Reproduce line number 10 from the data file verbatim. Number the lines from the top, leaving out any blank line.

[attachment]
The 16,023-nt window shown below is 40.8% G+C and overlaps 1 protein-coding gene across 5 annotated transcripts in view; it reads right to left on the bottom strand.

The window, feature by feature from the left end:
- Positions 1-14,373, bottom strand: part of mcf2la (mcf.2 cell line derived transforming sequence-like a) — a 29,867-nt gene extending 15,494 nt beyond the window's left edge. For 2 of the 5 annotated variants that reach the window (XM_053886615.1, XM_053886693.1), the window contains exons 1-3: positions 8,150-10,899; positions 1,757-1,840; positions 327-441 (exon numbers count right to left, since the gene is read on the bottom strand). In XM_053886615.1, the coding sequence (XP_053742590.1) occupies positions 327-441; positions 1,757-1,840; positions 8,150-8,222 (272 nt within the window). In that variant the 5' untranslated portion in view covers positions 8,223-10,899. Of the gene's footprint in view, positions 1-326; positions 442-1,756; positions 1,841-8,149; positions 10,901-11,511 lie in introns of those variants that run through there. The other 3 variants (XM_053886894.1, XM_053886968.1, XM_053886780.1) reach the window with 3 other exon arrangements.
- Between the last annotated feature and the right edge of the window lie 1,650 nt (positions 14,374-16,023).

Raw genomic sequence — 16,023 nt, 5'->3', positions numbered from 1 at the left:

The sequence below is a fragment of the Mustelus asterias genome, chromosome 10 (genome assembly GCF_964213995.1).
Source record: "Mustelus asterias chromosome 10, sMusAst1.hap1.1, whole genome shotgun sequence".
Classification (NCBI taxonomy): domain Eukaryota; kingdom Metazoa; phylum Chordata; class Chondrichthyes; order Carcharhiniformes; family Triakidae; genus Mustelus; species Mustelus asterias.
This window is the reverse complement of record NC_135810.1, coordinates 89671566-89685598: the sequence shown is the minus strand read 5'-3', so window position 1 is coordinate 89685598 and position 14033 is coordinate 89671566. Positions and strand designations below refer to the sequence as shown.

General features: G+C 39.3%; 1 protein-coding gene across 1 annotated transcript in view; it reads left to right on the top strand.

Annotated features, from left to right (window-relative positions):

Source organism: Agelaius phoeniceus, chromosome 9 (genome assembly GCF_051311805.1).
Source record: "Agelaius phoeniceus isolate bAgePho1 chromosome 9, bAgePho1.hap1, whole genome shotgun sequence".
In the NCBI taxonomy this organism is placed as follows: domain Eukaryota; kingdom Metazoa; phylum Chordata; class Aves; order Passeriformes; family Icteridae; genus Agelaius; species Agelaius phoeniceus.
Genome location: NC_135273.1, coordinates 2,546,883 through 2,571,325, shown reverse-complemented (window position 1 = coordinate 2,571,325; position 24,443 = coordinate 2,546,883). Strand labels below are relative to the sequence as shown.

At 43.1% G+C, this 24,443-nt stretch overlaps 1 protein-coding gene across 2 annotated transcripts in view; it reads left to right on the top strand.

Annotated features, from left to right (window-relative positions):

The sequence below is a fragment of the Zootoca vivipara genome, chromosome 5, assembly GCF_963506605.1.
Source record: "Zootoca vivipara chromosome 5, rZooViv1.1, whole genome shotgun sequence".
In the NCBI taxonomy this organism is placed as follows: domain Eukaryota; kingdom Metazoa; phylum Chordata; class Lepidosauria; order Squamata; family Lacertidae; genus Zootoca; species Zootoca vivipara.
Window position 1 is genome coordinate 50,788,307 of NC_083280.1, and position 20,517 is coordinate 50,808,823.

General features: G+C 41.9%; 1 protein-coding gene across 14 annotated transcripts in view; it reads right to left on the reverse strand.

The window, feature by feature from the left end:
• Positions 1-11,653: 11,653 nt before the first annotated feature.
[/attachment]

General features: G+C 39.3%; 1 protein-coding gene across 1 annotated transcript in view; it reads left to right on the top strand.